Clinical laboratory scientists' view of the competencies needed for current practice.Clin Lab Sci 1999 Mar-Apr; 12(2):98-103CL
To provide a current description of competent clinical laboratory scientists (CLSs) that can be used as a guide for educators, practitioners, and students.
A survey of clinical laboratory science (CLS) practitioners was developed to assess current work settings and important competencies in those settings. The survey also addressed graduate school enrollment and the impact of multi-skilling on current practice.
SETTINGS AND PARTICIPANTS
135 graduates of the Division of Clinical Laboratory Science at the University of North Carolina at Chapel Hill from 1987 to 1996.
MAIN OUTCOME MEASURES
Participants' responses to questions about their current job titles, clinical specialty, type of institution, multi-skilling, graduate school enrollment, and the competencies they considered important for their jobs were analyzed to provide a description of current practice.
The response rate for the survey was 73%. The majority of the respondents were employed as staff CLSs in medium to large hospitals. Thirteen percent of the respondents indicated that they had graduate degrees and an additional 13% were currently enrolled in a graduate or professional program. Fourteen percent of the respondents reported that they were working in the laboratory profession and were performing some health care skills not included in the CLS program. The graduates described 15 major areas of competence important for current clinical practice. The skill or competency mentioned most frequently by the respondents was interpersonal skills followed by flexibility. Competence in technical and scientific skills was ranked third and problem solving abilities was ranked fourth.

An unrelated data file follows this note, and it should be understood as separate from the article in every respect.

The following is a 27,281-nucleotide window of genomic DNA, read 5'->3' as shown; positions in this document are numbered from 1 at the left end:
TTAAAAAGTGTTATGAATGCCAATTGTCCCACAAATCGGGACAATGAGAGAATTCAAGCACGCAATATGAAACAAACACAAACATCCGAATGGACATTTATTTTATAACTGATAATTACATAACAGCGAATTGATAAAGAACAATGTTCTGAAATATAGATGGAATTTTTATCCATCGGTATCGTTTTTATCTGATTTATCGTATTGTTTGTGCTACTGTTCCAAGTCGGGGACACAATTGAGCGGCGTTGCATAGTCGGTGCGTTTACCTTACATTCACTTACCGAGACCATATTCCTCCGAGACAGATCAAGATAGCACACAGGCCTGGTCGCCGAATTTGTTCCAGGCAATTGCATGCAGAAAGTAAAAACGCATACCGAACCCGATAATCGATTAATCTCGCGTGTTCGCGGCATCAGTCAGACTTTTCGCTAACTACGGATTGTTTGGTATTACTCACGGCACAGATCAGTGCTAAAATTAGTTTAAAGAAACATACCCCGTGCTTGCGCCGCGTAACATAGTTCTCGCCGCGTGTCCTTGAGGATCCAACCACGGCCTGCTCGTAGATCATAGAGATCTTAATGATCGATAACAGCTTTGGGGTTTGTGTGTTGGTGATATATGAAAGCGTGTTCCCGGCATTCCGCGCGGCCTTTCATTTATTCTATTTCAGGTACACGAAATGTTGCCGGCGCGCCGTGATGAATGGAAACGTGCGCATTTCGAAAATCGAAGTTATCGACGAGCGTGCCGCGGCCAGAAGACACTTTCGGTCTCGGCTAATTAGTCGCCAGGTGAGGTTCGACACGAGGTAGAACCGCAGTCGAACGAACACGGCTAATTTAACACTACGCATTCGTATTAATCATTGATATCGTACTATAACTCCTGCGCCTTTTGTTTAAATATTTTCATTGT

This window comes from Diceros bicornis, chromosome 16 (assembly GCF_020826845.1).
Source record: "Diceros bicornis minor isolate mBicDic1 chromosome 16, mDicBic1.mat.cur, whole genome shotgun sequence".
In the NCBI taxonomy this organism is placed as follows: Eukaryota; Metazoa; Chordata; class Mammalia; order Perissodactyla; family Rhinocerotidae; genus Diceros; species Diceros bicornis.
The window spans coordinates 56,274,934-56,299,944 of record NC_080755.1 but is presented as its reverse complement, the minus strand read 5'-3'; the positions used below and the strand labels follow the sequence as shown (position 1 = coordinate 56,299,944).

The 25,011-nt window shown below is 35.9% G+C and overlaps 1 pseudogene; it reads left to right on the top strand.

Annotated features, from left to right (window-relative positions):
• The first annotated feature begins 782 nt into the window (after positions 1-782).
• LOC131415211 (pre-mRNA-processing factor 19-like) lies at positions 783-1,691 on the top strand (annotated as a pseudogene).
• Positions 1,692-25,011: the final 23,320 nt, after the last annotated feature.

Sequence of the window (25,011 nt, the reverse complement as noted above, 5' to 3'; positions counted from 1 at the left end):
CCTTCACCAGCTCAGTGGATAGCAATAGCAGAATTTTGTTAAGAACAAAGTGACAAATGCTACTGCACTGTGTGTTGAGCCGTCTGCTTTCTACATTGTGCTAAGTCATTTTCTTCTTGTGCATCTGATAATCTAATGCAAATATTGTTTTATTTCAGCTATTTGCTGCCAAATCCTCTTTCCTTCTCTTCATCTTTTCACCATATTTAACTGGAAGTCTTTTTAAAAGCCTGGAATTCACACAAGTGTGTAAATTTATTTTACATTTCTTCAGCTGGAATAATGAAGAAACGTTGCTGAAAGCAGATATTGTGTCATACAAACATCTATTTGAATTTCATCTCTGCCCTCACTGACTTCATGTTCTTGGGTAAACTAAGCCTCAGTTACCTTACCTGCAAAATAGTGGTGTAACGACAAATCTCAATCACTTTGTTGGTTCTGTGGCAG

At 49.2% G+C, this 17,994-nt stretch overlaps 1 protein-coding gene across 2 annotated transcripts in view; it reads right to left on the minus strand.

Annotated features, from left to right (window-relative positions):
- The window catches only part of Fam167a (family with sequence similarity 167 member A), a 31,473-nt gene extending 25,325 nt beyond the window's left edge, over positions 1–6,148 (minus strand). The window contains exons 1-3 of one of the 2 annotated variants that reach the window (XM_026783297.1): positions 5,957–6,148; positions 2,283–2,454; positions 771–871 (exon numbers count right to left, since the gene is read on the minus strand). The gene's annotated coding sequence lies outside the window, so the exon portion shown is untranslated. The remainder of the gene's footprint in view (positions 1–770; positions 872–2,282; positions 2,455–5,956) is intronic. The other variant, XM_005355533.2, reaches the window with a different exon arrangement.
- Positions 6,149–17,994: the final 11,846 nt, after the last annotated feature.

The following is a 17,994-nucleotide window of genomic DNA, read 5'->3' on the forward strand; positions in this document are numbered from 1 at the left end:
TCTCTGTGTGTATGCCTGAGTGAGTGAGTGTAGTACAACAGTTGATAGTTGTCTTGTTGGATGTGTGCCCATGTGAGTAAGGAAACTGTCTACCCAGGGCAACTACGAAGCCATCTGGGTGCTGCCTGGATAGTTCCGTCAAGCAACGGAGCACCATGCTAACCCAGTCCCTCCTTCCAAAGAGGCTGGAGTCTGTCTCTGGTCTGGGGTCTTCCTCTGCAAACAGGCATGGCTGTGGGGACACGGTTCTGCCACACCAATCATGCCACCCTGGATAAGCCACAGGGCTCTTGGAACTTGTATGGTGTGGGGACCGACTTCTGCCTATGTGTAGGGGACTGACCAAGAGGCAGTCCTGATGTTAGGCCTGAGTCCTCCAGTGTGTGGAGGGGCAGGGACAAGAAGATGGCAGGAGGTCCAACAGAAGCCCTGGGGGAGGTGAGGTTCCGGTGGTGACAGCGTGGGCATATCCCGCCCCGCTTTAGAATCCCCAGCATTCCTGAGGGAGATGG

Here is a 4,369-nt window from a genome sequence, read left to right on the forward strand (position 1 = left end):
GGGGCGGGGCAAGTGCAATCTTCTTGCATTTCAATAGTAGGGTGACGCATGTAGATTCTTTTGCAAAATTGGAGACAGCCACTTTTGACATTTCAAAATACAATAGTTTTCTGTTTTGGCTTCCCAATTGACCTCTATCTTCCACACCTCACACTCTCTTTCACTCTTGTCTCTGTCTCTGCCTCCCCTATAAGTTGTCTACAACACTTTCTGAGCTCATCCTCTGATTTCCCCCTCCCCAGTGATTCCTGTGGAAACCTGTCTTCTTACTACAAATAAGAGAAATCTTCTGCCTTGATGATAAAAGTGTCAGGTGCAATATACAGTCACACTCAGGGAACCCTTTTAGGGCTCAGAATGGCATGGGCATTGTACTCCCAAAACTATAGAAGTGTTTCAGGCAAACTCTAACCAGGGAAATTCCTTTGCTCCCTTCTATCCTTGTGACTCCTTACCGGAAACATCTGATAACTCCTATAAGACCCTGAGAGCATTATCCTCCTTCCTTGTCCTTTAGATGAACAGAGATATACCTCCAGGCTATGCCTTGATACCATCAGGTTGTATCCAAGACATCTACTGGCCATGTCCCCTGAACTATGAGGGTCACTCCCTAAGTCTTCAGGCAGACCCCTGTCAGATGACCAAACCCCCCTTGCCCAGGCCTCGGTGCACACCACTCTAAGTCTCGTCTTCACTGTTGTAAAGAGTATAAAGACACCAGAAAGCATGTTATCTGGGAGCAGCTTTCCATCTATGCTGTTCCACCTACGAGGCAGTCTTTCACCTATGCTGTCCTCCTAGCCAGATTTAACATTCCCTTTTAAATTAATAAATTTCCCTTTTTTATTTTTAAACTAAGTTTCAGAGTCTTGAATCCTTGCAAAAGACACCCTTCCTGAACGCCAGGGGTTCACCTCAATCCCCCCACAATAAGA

The results of this study describe a CLS practitioner who is able to communicate well with others as a team member; flexible and open to change in the work environment; technically component; able to solve problems and correlate clinical information; organized; and involved in the management and leadership of the clinical laboratory. This description can help educators design curricula, guide practitioners' self assessment, and inform students who are considering a career in CLS.